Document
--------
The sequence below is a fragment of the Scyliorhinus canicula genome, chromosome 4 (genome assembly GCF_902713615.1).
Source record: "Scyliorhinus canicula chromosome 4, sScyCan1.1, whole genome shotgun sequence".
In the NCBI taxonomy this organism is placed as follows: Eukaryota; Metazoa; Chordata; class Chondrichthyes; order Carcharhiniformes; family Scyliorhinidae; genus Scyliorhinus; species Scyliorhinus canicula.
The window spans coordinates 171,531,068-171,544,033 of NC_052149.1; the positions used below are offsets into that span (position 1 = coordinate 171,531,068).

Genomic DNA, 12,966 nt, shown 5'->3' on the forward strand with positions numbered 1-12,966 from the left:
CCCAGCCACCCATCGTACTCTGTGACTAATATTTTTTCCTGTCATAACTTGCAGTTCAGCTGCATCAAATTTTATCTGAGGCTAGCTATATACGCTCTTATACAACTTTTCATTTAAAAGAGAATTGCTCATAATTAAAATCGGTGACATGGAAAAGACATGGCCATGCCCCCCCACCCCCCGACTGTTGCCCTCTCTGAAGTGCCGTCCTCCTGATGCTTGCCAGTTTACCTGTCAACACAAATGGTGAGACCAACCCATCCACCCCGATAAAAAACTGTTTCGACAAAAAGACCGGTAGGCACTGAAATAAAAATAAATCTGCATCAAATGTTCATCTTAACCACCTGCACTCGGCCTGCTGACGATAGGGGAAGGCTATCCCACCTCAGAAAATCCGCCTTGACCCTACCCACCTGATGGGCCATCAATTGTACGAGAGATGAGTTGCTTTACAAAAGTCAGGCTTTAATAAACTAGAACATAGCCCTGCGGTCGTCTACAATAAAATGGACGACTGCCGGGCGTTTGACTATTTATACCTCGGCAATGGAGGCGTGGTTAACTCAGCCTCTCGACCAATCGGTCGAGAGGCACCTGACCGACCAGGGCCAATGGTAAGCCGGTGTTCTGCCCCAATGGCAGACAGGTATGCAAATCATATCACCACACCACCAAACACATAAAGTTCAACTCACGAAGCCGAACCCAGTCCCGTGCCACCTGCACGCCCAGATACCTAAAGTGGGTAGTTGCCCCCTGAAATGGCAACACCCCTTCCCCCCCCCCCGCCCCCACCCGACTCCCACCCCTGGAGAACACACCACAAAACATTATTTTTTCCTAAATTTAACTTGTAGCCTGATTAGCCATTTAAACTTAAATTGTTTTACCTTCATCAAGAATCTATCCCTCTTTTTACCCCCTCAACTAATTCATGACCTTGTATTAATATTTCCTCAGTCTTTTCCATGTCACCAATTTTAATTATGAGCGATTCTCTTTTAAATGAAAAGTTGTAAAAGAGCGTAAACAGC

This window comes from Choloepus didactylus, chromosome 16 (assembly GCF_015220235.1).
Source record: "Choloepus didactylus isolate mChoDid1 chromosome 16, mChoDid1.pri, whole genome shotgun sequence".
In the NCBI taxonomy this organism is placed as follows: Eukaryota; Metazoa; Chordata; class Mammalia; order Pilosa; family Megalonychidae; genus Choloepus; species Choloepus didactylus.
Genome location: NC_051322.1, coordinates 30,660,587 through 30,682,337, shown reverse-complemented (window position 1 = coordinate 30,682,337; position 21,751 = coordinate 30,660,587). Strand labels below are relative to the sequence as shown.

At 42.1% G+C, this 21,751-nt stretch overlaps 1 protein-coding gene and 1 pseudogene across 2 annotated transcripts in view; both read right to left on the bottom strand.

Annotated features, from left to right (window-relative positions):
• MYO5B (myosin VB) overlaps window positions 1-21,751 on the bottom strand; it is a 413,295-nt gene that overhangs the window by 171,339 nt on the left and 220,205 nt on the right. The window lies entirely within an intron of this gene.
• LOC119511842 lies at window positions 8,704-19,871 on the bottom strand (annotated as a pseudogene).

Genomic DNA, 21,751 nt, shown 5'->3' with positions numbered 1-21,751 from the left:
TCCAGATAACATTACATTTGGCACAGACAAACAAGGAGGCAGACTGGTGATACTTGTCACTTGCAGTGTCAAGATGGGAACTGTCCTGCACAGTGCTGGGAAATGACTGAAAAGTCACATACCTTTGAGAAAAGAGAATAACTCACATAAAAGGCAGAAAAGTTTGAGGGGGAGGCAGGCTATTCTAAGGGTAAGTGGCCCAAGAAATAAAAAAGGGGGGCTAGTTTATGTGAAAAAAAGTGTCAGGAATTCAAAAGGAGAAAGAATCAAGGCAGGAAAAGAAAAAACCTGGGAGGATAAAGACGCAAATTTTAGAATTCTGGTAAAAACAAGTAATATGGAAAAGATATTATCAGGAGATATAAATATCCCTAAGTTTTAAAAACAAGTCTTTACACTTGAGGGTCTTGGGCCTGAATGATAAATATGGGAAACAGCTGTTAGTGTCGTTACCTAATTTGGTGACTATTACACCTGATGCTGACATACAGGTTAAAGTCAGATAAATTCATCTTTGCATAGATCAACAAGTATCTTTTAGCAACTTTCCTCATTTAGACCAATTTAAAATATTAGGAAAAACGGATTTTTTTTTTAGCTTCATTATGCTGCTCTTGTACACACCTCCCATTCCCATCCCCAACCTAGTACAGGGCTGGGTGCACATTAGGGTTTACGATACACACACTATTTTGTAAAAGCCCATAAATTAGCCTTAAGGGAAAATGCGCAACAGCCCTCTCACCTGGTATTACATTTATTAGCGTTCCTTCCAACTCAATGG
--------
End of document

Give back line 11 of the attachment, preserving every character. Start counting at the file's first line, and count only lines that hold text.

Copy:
At 42.1% G+C, this 21,751-nt stretch overlaps 1 protein-coding gene and 1 pseudogene across 2 annotated transcripts in view; both read right to left on the bottom strand.